Friday, 3 September 2010

Convictions for trade mark offences

Two recent stories on convictions under the criminal provisions of the Trade Marks Act. I must still confess to being unconvinced about the merits of enforcing private property rights through criminal offences, especially where the IP rights owners are multinational behemoths who can afford to enforce their own rights. The cases come from Edinburgh and Leicester respectively, involving in the first case Microsoft software and some print cartridges and in the second DVDs, and do not apparently involve copyright. In the Scottish case, the trader has been rosecuted and assets have been seized (reading between the lines a bit) under the Proceeds of Crime Act, and now Microsoft is quite rightly seeking damages. In Leicester, the re-offending shopkeeper has been sent to prison pour encourager les autres though who can tell whether les autres will take note.

Coincidentally, the IPKat has a report of the experiences of an unfortunate trade mark owner, Christine Watson, who found that the criminal provisions of the Trade Marks Act didn't assist her much. Another illustration of how the trade mark system in this country, and in the European Community, is badly broken. Enforcement by trading standards departments is always going to be uneven, as differnt authorities will have differnt priorities, different budgets, and different levels of experience. It does look from the scant evidence of these three items as if trading standards departments might be more receptive to complaints from Microsoft or Hollywood studios than from the small businesses who need their help, though it would be nwise to draw many conclusions from the press stories.

Because trade marks have - still! - an important consumer protection dimension, trading standards departments need to be involved in their enforcement, even where the rights owner could afford to take the matter to court. That dimension is clear enough in counterfeiting cases, less clear in "ordinary" infringement situations. But as the IPKat also reported a few days ago, an EU report has (reportedly: the Kat's source is the Telegraph) an EU-funded study (for which, as the Kat points out, read tax-payer funded study) has concluded that fakes are OK. Well, that's a simplisitc generalisation: one might read it as saying that we should be worried about counterfeit parts for cars and aircraft, and drugs, before we worry about counterfeit handbags, and that sounds perfectly reasonable. I don't agree that counterfeits produce a beneficial effect by speeding up the fashion cycle, and I certainly don't see how they raise brand awareness - the brand awareness is surely a necessary pre-condition for a flourishing counterfeit industry.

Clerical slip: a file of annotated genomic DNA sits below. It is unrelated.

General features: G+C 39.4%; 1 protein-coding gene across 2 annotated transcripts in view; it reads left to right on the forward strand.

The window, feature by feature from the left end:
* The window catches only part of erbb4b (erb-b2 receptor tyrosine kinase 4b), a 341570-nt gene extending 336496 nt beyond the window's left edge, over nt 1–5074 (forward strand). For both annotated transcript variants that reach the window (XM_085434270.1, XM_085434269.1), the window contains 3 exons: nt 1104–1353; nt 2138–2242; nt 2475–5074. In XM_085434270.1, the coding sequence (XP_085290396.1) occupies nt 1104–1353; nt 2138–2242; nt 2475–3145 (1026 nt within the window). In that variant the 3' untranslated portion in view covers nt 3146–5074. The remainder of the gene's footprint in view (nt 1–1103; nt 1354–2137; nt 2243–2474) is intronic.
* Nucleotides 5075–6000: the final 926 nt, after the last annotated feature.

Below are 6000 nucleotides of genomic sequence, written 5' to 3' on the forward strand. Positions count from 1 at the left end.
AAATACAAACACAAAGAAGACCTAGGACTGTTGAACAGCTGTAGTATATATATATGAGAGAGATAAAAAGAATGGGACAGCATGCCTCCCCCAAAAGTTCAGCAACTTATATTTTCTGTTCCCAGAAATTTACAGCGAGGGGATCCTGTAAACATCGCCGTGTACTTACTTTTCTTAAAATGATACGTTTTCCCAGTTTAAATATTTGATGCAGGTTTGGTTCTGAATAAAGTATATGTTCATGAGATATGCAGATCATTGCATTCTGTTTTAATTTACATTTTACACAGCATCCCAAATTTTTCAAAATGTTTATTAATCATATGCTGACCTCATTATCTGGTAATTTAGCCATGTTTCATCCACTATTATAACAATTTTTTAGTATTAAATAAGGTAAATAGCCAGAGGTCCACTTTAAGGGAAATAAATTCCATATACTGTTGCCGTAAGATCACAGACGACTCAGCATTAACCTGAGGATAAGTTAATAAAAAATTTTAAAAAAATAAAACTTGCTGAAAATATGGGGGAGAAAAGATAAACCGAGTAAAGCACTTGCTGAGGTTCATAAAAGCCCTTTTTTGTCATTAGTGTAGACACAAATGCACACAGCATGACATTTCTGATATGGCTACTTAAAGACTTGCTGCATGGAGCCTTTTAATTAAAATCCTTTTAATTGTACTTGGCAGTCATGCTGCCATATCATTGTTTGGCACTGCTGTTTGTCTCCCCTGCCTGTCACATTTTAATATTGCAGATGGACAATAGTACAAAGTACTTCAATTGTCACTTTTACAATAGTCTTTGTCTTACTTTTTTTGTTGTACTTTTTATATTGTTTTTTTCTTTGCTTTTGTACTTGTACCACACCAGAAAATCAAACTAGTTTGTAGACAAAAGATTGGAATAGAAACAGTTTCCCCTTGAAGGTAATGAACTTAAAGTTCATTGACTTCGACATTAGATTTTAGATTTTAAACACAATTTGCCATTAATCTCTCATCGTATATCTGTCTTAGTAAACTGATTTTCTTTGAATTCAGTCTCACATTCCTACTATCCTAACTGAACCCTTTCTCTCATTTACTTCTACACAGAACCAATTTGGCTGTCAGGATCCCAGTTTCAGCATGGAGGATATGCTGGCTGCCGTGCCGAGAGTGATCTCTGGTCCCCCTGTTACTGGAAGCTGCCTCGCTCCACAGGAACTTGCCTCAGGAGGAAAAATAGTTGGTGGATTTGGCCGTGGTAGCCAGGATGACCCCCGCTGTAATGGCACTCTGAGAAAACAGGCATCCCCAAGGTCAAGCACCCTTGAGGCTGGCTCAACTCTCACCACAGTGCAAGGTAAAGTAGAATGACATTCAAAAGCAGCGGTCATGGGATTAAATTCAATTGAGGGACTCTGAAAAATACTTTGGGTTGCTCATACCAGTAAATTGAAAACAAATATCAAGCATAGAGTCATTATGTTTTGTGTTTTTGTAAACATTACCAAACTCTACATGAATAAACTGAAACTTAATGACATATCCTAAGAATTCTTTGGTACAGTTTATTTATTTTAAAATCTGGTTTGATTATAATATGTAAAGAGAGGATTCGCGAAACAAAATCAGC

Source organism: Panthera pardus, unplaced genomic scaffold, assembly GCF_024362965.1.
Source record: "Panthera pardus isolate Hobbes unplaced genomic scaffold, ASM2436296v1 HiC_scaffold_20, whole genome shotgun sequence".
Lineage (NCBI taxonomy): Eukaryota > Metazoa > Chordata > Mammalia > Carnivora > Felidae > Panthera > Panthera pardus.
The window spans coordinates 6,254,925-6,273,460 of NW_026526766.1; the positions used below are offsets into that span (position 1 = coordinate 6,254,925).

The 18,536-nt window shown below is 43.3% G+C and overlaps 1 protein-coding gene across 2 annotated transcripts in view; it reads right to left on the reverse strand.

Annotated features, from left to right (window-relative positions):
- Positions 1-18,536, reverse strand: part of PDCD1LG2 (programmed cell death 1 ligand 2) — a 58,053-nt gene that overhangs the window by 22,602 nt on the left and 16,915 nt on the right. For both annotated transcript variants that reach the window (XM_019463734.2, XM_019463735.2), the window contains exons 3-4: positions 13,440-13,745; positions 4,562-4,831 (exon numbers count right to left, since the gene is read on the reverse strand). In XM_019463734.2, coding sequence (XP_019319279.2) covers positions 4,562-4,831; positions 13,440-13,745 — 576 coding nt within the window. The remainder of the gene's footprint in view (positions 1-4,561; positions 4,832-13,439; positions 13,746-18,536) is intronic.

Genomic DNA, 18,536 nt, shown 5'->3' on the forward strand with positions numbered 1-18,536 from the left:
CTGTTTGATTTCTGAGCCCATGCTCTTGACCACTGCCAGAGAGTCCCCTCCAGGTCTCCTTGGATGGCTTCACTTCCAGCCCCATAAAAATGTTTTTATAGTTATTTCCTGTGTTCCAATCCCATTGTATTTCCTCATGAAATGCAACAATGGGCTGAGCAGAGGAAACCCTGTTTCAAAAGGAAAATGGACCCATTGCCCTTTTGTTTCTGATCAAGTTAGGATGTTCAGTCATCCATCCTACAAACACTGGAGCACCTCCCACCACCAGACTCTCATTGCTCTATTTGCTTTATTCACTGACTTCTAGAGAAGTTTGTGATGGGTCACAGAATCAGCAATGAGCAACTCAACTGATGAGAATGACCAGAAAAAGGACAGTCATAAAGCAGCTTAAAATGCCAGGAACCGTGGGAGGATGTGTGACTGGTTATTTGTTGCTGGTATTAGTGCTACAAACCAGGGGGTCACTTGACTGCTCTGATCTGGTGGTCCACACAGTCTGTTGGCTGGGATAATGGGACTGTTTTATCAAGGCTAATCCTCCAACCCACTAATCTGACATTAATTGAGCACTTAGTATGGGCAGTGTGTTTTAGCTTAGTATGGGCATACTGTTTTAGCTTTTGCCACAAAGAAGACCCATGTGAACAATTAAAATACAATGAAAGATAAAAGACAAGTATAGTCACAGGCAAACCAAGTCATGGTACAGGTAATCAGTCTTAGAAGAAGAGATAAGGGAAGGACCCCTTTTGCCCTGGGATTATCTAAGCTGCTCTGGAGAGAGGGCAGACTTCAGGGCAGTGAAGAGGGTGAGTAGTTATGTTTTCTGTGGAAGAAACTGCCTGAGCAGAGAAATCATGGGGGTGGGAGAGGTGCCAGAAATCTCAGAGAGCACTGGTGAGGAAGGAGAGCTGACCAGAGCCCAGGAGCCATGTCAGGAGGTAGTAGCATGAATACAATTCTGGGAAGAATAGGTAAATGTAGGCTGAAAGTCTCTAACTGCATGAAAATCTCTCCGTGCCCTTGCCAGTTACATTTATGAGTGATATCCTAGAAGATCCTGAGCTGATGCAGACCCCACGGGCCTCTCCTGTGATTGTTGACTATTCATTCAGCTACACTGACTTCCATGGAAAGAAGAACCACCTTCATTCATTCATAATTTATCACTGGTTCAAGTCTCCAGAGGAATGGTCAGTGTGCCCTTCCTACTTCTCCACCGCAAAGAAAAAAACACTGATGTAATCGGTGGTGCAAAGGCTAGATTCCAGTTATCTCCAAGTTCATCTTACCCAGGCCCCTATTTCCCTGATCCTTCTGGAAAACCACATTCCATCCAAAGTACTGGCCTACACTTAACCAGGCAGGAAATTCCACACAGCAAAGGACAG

If however they destroy the artificial cachet of expensive brands, and cause people to focus instead on real virtues like quality and - dare I say - durability, which at present are subsumed into the brand and lost to sight behind the more superficial aspects, then that sounds like a good thing.

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